All linear algebra are encapsulated within backends using the command line option --backend=<backend> or config file option backend=<backend> which provide interface to several libraries

Library

Format

Backend

PETSc

sparse

petsc

Eigen

sparse

eigen

Eigen

dense

eigen_dense

The default backend is petsc.

14.7.3. Somes generic examples

The configuration files .cfg allow for a wide range of options to solve a linear or non-linear system.

We consider now the following example [import:"marker1"](../../codes/mylaplacian.cpp)

To execute this example

# sequential
./feelpp_tut_laplacian
# parallel on 4 cores
mpirun -np 4 ./feelpp_tut_laplacian

As described in section

Direct solver

cholesky and lu factorisation are available. However the parallel implementation depends on the availability of MUMPS. The configuration is very simple.

# no iterative solver
ksp-type=preonly
#
pc-type=cholesky

Using the PETSc backend allows to choose different packages to compute the factorization.

Table 16. Table of factorization package

Package

Description

Parallel

petsc

PETSc own implementation

yes

mumps

MUltifrontal Massively Parallel sparse direct Solver

yes

umfpack

Unsymmetric MultiFrontal package

no

pastix

Parallel Sparse matriX package

yes

To choose between these factorization package

# choose mumps
pc-factor-mat-solver-package=mumps
# choose umfpack (sequential)
pc-factor-mat-solver-package=umfpack

In order to perform a cholesky type of factorisation, it is required to set the underlying matrix to be SPD.

// matrix
auto A = backend->newMatrix(_test=...,_trial=...,_properties=SPD);
// bilinear form
auto a = form2( _test=..., _trial=..., _properties=SPD );
Using iterative solvers
Using CG and ICC(3)

with a relative tolerance of 1e-12:

ksp-rtol=1.e-12
ksp-type=cg
pc-type=icc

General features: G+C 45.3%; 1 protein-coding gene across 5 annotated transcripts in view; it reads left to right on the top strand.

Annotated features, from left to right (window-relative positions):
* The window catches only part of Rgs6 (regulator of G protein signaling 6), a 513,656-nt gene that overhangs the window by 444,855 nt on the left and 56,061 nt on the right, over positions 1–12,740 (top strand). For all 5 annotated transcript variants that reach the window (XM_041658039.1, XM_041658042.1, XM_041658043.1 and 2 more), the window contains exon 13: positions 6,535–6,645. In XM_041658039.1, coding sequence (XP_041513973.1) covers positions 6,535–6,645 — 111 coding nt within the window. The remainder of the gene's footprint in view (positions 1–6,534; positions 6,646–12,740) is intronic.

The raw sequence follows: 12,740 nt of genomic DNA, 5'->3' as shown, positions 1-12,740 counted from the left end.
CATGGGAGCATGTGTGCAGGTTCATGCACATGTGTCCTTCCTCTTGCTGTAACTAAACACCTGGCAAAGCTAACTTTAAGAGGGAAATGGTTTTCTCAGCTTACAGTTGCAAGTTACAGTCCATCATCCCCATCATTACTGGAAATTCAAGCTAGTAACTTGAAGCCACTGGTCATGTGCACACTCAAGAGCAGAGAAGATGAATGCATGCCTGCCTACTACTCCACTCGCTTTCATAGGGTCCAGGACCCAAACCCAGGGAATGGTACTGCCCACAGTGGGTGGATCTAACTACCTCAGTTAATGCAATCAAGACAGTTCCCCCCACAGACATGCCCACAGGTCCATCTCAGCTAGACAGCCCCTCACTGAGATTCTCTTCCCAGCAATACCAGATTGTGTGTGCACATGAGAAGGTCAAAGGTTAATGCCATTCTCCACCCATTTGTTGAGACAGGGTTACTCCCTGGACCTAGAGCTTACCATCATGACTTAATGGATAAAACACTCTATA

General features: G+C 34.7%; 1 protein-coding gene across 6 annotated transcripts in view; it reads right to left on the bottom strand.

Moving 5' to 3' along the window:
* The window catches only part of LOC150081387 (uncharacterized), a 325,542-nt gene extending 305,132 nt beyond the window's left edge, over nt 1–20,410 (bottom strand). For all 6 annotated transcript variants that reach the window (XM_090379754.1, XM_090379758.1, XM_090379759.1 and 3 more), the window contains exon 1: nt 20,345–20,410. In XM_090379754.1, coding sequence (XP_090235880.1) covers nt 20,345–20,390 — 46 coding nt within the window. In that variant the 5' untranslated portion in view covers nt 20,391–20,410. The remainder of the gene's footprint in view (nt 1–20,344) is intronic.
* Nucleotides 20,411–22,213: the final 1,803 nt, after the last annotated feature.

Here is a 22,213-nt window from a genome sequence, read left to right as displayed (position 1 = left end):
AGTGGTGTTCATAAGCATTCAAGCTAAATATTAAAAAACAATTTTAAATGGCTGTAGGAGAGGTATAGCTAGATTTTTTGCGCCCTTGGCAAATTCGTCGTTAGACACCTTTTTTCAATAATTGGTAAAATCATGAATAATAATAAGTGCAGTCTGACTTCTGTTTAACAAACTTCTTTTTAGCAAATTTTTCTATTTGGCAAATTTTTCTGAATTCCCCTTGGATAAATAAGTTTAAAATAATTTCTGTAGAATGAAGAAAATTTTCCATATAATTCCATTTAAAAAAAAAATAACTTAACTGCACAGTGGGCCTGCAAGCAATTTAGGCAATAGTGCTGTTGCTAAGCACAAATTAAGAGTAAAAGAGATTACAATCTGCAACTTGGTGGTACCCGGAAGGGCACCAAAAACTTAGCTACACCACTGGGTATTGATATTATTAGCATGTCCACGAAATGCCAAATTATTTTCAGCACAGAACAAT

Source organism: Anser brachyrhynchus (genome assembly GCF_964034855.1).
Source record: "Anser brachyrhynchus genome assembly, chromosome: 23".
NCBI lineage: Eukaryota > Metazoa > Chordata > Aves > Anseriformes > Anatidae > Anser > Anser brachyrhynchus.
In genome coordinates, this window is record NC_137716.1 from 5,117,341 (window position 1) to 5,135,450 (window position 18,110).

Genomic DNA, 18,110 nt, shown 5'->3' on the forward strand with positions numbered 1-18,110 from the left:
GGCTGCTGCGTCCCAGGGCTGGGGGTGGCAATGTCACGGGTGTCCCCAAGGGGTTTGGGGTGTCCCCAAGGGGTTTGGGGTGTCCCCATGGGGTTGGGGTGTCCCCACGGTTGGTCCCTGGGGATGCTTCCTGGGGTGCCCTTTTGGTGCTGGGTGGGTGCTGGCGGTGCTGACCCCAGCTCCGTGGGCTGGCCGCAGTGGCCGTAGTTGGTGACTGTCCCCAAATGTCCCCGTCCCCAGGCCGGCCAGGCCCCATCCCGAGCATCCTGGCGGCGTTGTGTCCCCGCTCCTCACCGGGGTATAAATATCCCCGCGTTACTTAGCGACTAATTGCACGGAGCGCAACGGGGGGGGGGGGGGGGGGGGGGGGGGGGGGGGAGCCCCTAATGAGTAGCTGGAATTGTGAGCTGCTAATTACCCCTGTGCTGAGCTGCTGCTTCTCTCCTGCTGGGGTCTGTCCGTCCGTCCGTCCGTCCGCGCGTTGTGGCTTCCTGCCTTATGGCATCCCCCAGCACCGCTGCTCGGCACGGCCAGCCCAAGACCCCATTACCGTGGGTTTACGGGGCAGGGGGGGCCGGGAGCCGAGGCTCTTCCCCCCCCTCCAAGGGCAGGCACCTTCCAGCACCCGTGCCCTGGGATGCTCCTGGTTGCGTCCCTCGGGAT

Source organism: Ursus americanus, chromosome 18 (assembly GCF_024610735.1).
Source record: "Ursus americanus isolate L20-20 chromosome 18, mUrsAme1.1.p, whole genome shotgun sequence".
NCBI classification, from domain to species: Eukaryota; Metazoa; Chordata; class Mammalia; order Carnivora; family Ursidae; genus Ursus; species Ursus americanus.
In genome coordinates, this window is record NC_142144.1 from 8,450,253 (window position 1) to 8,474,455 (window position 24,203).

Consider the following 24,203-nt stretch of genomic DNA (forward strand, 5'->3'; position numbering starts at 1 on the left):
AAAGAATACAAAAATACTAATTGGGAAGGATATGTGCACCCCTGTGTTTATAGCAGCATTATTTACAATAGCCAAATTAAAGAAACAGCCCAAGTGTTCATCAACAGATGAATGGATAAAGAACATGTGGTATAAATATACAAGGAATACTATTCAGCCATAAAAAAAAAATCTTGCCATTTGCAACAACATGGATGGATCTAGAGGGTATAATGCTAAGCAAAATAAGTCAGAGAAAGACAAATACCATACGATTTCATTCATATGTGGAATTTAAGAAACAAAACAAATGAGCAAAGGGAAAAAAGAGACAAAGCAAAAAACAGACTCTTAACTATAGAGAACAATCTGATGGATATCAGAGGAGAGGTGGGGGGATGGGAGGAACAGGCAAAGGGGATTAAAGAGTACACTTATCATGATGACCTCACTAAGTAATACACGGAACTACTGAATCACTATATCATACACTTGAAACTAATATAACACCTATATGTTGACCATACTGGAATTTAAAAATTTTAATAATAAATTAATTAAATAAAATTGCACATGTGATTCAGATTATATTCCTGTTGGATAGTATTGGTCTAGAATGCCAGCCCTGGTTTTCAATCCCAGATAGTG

pc-factor-levels=3
Using GMRES and ILU(3)

with a relative tolerance of 1e-12 and a restart of 300:

ksp-rtol=1.e-12
ksp-type=gmres
ksp-gmres-restart=300
pc-type=ilu
pc-factor-levels=3
Using GMRES and Jacobi

With a relative tolerance of 1e-12 and a restart of 100:

ksp-rtol=1.e-12
ksp-type=gmres
ksp-gmres-restart 100
pc-type=jacobi
Monitoring linear non-linear and eigen problem solver residuals
# linear
ksp_monitor=1
# non-linear
snes-monitor=1
# eigen value problem
eps-monitor=1

14.7.4. Solving the Laplace problem

We start with the quickstart Laplacian example, recall that we wish to, given a domain \(\)\Omega\(\), find \(\)u\(\) such that

\(\) -\nabla \cdot (k \nabla u) = f \mbox{ in } \Omega \subset \mathbb{R}^{2},\\ u = g \mbox{ on } \partial \Omega \(\)

Monitoring KSP solvers
feelpp_qs_laplacian --ksp-monitor=true
Viewing KSP solvers
shell> mpirun -np 2 feelpp_qs_laplacian --ksp-monitor=1  --ksp-view=1
  0 KSP Residual norm 8.953261456448e-01
  1 KSP Residual norm 7.204431786960e-16
KSP Object: 2 MPI processes
  type: gmres
    GMRES: restart=30, using Classical (unmodified) Gram-Schmidt
     Orthogonalization with no iterative refinement
    GMRES: happy breakdown tolerance 1e-30
  maximum iterations=1000
  tolerances:  relative=1e-13, absolute=1e-50, divergence=100000
  left preconditioning
  using nonzero initial guess
  using PRECONDITIONED norm type for convergence test
PC Object: 2 MPI processes
  type: shell
    Shell:
  linear system matrix = precond matrix:
  Matrix Object:   2 MPI processes
    type: mpiaij
    rows=525, cols=525
    total: nonzeros=5727, allocated nonzeros=5727
    total number of mallocs used during MatSetValues calls =0
      not using I-node (on process 0) routines
Solvers and preconditioners

You can now change the Krylov subspace solver using the --ksp-type option and the preconditioner using --pc-ptype option.

For example,

  • to solve use the conjugate gradient,cg, solver and the default preconditioner use the following

./feelpp_qs_laplacian --ksp-type=cg --ksp-view=1 --ksp-monitor=1
  • to solve using the algebraic multigrid preconditioner, gamg, with cg as a solver use the following